Hormone Replacement and Osteoporosis (cont.)
Coburn Hobar, MD
Jessica B Johnson
Kristine M Lohr, MD
Mary L Windle, PharmD
Lee P Shulman, MD
IN THIS ARTICLE
Risks of Hormone Replacement Therapy
For years, many women with, or at risk for, osteoporosis have been prescribed HRT or ERT. HRT and ERT provide a number of benefits, but doctors are learning more and more about the risks associated with taking these medications. Recent findings from the Women's Health Initiative (WHI) study have shown that taking HRT for extended periods of time can increase a woman's risk of breast cancer and cardiovascular disease. Another recent study, this one sponsored by the National Cancer Institute, found that ERT could increase the risk of ovarian cancer when taken long-term.
The WHI study recently demonstrated that HRT (estrogen plus progestin) is associated with a small increase in the risk of breast cancer. This increase in the risk for breast cancer is somewhat controversial; some studies conclude that a risk exists, while others find no increased risk. Evidence indicates that taking HRT for more than 5 years can increase the risk of breast cancer. It is still not known whether estrogen alone carries the same risk. If a woman is concerned about the risk of breast cancer, she should talk to the doctor about her individual lifetime risk. If taking HRT, monthly breast self-exams should be performed and the doctor should be contacted immediately if any unusual lumps or discharge is noted. Women who are aged 40 years or older should be sure to have a yearly mammogram and manual breast exam by a doctor.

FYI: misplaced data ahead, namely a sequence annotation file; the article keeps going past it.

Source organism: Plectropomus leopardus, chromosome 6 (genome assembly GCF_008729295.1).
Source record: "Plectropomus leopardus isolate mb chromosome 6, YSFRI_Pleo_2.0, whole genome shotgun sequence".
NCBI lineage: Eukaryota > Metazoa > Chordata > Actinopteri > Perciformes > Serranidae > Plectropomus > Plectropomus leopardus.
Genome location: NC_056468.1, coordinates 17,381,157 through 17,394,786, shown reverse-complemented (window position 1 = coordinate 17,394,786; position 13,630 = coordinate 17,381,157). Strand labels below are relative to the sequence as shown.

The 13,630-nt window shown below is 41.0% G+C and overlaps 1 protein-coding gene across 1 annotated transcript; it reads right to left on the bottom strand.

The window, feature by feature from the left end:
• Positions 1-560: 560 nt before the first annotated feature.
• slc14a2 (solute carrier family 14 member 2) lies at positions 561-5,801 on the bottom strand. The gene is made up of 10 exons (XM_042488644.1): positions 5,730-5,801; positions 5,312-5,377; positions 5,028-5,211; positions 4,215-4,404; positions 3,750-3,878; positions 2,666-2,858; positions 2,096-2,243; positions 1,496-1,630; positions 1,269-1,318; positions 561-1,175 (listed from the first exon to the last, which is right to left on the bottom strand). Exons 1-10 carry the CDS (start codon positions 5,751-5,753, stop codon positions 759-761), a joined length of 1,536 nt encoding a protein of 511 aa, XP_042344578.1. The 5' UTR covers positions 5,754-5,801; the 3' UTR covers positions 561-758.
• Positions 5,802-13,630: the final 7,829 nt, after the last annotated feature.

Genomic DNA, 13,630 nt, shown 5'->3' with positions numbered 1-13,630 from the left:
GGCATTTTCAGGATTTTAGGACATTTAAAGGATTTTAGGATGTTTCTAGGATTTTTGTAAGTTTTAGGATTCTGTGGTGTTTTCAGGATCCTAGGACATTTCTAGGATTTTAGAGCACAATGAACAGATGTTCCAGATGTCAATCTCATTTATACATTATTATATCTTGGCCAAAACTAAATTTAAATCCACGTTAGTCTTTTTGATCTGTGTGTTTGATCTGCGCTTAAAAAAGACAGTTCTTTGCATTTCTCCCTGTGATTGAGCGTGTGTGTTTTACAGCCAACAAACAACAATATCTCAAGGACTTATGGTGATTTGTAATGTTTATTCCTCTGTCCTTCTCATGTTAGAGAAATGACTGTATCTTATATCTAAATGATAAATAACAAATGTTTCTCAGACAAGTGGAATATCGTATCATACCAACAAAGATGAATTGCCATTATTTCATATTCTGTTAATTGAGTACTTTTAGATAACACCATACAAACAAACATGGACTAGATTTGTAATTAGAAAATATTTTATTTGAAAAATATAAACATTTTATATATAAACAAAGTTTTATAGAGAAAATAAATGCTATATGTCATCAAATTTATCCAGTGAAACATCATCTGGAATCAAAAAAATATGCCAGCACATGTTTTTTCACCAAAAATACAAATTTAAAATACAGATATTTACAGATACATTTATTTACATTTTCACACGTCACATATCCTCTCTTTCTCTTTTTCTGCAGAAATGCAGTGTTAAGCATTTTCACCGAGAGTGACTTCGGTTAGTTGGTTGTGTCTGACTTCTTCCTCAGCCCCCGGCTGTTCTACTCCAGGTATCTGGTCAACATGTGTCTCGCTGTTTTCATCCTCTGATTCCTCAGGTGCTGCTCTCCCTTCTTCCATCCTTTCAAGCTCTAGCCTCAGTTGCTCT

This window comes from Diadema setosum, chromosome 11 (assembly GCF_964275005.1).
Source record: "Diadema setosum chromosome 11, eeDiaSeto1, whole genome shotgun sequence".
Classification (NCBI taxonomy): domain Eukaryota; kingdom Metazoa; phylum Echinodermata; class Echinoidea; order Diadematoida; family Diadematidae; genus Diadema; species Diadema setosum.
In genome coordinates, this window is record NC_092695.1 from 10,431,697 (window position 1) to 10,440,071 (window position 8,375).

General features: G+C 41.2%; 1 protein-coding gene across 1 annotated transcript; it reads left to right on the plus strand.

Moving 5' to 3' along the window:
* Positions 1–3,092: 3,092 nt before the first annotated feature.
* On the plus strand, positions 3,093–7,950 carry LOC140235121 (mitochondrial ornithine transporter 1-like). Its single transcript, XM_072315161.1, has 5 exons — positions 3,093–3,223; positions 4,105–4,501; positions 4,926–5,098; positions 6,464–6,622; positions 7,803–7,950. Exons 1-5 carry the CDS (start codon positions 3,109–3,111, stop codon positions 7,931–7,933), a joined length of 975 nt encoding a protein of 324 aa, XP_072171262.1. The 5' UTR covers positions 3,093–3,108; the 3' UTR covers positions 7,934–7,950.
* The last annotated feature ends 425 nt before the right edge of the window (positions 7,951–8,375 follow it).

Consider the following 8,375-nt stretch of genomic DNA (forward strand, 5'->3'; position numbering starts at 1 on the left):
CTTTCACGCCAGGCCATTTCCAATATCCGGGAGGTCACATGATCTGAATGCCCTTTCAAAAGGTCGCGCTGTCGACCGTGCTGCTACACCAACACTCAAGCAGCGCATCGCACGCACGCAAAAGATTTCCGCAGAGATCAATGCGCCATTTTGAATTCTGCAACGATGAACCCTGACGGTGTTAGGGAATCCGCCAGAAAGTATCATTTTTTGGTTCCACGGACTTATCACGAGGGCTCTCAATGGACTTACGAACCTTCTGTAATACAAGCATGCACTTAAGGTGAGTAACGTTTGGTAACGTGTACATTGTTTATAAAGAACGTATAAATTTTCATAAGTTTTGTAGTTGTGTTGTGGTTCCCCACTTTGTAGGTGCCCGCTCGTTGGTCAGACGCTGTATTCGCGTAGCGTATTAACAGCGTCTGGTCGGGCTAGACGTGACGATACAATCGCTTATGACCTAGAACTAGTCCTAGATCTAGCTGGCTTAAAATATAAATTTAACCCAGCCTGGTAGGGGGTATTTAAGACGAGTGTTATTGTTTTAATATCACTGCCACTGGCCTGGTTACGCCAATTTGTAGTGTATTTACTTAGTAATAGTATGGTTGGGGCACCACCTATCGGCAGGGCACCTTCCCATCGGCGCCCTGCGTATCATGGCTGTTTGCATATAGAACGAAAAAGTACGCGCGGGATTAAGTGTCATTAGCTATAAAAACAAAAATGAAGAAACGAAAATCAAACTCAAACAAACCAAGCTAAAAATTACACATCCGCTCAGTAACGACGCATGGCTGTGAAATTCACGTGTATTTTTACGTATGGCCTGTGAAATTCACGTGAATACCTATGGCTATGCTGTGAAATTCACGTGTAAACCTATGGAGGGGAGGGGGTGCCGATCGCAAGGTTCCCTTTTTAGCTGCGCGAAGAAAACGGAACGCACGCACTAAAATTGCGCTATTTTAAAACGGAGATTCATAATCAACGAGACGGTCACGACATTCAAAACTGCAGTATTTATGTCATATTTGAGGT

A large study from the National Cancer Institute (NCI) has recently indicated that long-term use of ERT may be associated with a slight increase in the risk of ovarian cancer, especially if it is taken for 10 years or more. It is not yet clear whether HRT has a similar risk.
Taking HRT can increase the risk of cardiovascular problems such as stroke, heart attack, and blood clots. The risk of heart attack and blood clots increases in the first year of taking HRT, while the risk of stroke gradually increases after taking HRT for 2 or more years.
Whether estrogen alone (ERT) carries the same risks is unclear. The ERT portion of the WHI study is still being conducted, with an expected conclusion in 2005. Other smaller studies have found that ERT may provide some cardiovascular benefits. However, because of the risk of uterine cancer, women with an intact uterus should not take estrogen alone.
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